Tuesday, 19 August 2014

Fears of Ebola: Physician, University Don calls FG to close Churches, Mosques...

Image result for pictures of Ebola

Image result for pictures of EbolaOkechukwu Onuegbu

As fears of Ebola hemorrhagic virus intensify, the federal government of Nigeria has been urged to declare a full state of emergency on the endemic disease with a view to isolating people from the public places where they could easily contact the deadly virus.

Dr. Patrick Ezeno, the Director, Nnamdi Azikiwe University (NAU) Medical Center, Awka, Anambra State, who disclosed this in an exclusive interview with Orient Daily, advocated for closure of our borders, hotels, eateries, churches/mosques, schools, funerals, commercial vehicles among other interesting places that cohabitates both local and international personalities, for about 50 days or more.

Dr. Ezeno, who reiterated the needs for personal hygiene, called on people to always wash their hands with soaps and to bathe before going to bed, even as he enjoined the government to empower medical practitioners to sensitise the citizenries on precautional measures to be adopted in forestalling spreading of the disease.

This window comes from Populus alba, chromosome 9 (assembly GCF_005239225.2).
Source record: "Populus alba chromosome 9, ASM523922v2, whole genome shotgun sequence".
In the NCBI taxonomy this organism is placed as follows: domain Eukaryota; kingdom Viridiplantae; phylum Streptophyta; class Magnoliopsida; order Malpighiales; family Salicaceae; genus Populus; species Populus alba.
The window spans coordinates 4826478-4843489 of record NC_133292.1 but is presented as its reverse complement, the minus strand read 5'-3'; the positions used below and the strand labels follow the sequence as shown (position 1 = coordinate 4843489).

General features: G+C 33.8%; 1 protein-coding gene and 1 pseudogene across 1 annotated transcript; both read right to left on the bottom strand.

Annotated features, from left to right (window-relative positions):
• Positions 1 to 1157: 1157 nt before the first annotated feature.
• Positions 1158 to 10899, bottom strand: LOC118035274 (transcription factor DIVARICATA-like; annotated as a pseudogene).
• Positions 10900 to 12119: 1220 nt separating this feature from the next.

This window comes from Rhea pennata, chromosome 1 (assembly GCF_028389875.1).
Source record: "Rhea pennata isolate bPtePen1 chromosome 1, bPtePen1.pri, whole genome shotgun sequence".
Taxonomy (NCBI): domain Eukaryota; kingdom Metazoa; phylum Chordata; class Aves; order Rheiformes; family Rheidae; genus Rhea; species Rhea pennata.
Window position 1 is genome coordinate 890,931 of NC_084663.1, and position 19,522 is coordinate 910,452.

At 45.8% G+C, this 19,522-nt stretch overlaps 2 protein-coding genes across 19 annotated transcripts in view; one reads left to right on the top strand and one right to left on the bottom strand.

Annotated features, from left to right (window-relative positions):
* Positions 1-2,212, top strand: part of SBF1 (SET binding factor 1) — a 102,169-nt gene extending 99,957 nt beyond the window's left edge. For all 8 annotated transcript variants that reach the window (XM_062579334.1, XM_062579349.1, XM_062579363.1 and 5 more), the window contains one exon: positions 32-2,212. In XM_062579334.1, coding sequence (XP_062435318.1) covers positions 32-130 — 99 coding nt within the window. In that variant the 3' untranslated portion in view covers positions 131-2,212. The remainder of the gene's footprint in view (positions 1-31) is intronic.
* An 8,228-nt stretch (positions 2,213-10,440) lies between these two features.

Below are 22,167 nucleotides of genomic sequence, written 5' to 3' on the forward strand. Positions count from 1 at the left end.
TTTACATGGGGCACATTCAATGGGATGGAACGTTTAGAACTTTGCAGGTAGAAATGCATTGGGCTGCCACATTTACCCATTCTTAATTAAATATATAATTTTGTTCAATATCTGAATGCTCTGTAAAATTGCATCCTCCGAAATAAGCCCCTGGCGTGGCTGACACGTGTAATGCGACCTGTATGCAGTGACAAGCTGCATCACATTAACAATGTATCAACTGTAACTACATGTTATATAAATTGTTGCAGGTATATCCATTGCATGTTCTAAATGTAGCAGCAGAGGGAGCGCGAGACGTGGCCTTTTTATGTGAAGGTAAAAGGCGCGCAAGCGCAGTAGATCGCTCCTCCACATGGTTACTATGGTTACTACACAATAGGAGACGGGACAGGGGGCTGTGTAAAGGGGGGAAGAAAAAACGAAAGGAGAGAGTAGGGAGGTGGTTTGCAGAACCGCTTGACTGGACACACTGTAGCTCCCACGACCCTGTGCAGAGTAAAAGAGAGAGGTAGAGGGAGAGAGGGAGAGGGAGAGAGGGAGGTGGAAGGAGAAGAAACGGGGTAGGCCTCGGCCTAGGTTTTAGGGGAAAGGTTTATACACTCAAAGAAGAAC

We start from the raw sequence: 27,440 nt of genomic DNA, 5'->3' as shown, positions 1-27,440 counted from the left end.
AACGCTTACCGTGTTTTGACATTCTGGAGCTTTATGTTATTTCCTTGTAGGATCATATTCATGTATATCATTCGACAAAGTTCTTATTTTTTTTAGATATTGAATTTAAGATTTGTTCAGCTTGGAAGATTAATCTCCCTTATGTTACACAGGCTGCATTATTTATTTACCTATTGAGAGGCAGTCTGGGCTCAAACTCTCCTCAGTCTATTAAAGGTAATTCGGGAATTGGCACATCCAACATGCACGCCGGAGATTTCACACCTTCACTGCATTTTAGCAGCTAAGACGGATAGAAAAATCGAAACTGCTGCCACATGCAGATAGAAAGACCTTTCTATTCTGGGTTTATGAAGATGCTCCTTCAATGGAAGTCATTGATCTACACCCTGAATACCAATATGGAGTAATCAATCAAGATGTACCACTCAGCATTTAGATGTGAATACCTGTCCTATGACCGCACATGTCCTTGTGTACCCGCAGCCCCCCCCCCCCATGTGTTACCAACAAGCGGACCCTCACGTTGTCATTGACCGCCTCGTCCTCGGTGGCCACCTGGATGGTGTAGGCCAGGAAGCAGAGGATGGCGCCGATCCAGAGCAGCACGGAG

He further debunked rumours making round that pinch of salt and cold water, and bitter kola prevents incursion of Ebola, explaining that both speculations were medically wrong and yet to be proven by medical personals researching on it.

According to the physician, people are vulnerable to the ailment through discharges and fluids such as semen, sweats, saliva and urine of either the infected person or animals, therefore, they must stop handshaking, kissing and touching the dead.

On precautional measures being taking by NAU to foil the influx of Ebola, the Director averred that sensitisation of students and staffers of the university is ongoing, and proposes for installation of water hand basin and detergents across entrance gates to all the institution of learning in the country so as to quarantine visitors.

Recall that Ebola hemorrhagic fever is a virus infection which kills it victims between 1 to 22 days. It symptoms include nausea, fever, vomiting, diarrhea etc and could be transmitted through direct contact with an affected person via sneezing, handshake, sweating, blood contact, sexual intercourse or through the animal-carriers such as bats, Chimpanzee, monkeys, pigs among others.

The illness has reportedly killed thousands of people in South-Africa, Liberia, Sierra lone, Central Africa Republic and so on, with few cases of affliction and death recoded at Lagos and Kogi States of Nigeria.



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